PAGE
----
Highly Anticipated Report on Phthalates Recommends CPSC Ban New Phthalates in Toys and Child Care Articles
On July 28, 2014, the CPSC Chronic Hazard Advisory Panel released its highly anticipated report on the use of phthalates in toys and children’s products.
07 August 2014
Overview: A Chronic Hazard Advisory Panel (CHAP) established in 2008 by the Consumer Product Safety Improvement Act (CPSIA) and overseen by the U.S. Consumer Product Safety Commission (CPSC) recently released its long-anticipated "Report on Phthalates and Phthalate Alternatives." (Phthalates are generally used to make plastics more pliable and also have other consumer and industrial applications.) This Report is expected to have consequences not only with regard to the CPSC regulation of toys and child care articles (products like teething rings and other infant/toddler products intended to help facilitate eating, sleeping, teething, etc.), but it may also impact regulatory action by other federal agencies and the states, which have been moving to limit and/or require reporting of a growing list of chemicals in children's and other products.
Background: The CPSIA permanently banned three phthalates (used primarily to soften plastics) in toys and child care articles in excess of 0.1% (1,000 parts per million): dibutyl phthalate (DBP), butylbenzyl phthalate (BBP) and di(2-ethylhexyl) phthalate (DEHP); and banned three others on an "interim" basis, pending review by the CHAP: diisononyl phthalate (DINP), di-n-octyl phthalate (DNOP) and diisodecyl phthalate (DIDP). The law also directed the CHAP to review "other phthalates and phthalate alternatives" for possible banning by the CPSC.
Report: The CHAP report recommends that the CPSC:
- continues the permanent ban for DBP, BBP and DEHP in toys and child care articles;
- lifts the interim ban on DNOP and DIDP;
- continues the interim ban on DINP;
- institutes a new ban (limit of 1,000 ppm) in toys and child care articles for the following phthalates: diisobutyl phthalate (DIBP), di-n-pentyl phthalate (DPENP), di-n-hexyl phthalate (DHEXP), and dicyclohexyl phthalate (DCHP);
- and other appropriate federal agencies consider regulating a number of other phthalates and phthalate alternative chemicals, especially the Food and Drug Administration (FDA) since the CHAP found that most human exposure to these substances is via food/food storage.
Next Steps: The CPSC is required to issue a proposed regulation either adopting or rejecting the CHAP's recommendations within six months, although the agency could take longer. It is generally anticipated that the current commission is likely to adopt at least some of the CHAP's recommendations, which could translate into new requirements for toys and child care articles sold in the U.S. within one to two years. The regulatory process is expected to be strongly debated between consumer advocacy and industry groups. One of the key issues is expected to be whether the CPSC in fact has the authority to ban phthalates that the CHAP Report admits may only have a "cumulative" contribution to negative human health effects like hormone production, since the agency generally must make hazard findings about specific substances or products in order to declare them "banned hazardous substances."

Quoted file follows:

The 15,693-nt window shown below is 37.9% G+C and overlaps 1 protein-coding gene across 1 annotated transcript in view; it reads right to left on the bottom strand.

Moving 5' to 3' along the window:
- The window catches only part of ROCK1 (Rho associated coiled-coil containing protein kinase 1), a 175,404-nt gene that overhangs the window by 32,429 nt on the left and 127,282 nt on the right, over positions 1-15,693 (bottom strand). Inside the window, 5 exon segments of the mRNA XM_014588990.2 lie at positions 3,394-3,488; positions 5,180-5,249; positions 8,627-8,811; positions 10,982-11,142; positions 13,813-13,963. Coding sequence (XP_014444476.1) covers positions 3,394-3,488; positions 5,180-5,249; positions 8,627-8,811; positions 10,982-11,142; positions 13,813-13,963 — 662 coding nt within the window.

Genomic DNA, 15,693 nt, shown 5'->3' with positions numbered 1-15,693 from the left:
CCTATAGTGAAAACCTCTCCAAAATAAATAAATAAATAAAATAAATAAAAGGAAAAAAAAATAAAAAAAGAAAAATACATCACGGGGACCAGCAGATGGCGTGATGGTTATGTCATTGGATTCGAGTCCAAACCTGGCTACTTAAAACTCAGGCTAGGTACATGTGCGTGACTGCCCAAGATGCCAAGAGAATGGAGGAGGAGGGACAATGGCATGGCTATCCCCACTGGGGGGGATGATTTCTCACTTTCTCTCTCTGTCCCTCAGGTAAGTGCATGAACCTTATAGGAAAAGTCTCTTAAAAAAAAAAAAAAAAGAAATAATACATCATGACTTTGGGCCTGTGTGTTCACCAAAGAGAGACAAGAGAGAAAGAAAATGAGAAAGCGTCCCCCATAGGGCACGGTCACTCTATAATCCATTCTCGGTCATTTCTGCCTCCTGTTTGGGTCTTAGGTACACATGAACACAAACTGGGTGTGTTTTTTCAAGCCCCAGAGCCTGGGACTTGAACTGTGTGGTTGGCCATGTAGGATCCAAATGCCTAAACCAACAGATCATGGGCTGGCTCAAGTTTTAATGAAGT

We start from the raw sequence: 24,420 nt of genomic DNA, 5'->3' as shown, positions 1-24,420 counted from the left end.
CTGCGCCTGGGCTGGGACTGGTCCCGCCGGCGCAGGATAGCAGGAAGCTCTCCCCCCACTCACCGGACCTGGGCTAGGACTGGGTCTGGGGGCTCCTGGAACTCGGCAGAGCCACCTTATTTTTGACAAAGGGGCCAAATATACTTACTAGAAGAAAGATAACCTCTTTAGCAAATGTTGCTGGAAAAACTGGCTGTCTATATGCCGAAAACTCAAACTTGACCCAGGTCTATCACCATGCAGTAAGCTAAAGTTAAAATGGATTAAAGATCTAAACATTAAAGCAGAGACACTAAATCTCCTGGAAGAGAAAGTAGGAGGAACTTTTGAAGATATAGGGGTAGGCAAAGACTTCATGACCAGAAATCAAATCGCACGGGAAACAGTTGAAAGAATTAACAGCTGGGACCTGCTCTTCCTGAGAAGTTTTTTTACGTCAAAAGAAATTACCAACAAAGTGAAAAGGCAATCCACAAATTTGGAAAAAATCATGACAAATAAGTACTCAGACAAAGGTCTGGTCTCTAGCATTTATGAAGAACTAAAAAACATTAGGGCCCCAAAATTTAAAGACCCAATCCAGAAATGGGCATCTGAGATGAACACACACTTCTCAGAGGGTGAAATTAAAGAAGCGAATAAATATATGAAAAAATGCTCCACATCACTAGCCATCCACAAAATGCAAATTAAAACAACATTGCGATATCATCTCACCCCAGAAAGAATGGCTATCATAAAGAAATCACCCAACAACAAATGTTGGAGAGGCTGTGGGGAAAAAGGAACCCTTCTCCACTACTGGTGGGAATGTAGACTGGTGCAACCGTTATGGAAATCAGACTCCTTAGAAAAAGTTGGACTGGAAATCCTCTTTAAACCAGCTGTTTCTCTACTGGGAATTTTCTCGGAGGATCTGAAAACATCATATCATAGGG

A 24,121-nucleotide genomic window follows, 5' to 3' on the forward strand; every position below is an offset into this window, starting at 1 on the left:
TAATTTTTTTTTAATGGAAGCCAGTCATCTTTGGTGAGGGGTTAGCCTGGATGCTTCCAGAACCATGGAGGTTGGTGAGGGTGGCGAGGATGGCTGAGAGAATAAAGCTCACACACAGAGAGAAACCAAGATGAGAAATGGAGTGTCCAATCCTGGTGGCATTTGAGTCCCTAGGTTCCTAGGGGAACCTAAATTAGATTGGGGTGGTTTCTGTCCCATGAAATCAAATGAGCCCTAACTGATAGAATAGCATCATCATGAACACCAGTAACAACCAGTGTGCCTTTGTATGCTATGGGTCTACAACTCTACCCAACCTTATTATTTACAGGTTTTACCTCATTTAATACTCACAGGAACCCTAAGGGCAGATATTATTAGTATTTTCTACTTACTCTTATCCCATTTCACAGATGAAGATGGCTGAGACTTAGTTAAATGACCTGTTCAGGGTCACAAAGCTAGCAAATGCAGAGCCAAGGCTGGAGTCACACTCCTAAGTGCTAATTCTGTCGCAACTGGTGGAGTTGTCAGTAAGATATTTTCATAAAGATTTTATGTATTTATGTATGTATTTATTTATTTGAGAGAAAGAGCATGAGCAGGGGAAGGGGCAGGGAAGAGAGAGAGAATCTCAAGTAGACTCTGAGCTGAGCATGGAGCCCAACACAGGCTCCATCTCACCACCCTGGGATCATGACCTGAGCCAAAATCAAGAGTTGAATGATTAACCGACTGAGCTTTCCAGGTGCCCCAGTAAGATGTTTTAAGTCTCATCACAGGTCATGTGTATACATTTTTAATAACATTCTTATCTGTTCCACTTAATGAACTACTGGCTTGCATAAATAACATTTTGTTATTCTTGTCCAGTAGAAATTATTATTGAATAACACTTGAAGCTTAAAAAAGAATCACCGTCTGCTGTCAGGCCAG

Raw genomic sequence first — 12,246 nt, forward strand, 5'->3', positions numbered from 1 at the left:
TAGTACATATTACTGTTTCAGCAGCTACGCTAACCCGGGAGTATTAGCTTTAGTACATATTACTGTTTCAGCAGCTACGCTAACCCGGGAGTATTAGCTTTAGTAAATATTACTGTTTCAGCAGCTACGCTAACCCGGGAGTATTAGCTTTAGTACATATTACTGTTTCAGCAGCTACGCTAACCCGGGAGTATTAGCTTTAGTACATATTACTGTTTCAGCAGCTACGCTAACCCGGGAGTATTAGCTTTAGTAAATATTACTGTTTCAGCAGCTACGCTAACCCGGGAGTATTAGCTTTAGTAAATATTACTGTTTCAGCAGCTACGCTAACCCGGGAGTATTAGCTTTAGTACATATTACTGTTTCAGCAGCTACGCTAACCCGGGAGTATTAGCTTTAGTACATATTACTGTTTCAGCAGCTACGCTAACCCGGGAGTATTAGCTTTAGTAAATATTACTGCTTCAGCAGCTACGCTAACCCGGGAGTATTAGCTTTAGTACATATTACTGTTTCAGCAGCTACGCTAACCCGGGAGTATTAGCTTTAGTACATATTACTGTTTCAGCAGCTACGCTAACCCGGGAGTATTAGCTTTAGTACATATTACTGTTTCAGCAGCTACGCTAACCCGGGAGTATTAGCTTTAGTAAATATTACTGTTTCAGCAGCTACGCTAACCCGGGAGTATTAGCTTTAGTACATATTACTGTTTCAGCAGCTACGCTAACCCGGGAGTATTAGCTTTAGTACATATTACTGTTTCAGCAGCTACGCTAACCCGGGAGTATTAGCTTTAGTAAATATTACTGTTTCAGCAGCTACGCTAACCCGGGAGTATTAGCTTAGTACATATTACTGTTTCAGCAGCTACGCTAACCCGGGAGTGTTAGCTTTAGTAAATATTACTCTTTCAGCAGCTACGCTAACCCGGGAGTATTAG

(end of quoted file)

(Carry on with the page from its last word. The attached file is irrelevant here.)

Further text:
Long-Term Impact: In addition to the continued ban of the widely used DINP and the ban of four additional phthalates in toys and child care articles, the Report may also have longer-term consequences for a host of other products, including possible bans and/or reporting requirements for additional phthalates and alternatives highlighted in the report in some states and for all children's products; the prospect for additional Prop 65 product warning and/or "Green Chemistry" product listing in California; and potential action by the FDA and/or states to ban phthalates in other products and applications, including food storage containers and wraps, cosmetics, drugs and medical devices.
A copy of the full CHAP Report and related documents may be found at: https://www.cpsc.gov/chap
Intertek will continue to closely monitor this and related developments and, as always, is available to assist you in fully evaluating your products for all US and international regulatory compliance.
Do you have a question for Pratik Ichhaporia regarding this or a related topic? If so, please leave your comment or inquiry below.
Today’s expert blogger Dr. Pratik Ichhaporia is Director of Technical Services at Intertek and a frequent speaker and author on quality, safety and environmental issues affecting the consumer products industry. He holds a Ph.D. in Fiber and Polymer Science from North Carolina State University and a Master’s of Science degree in Fiber and Polymer Science from Clemson University.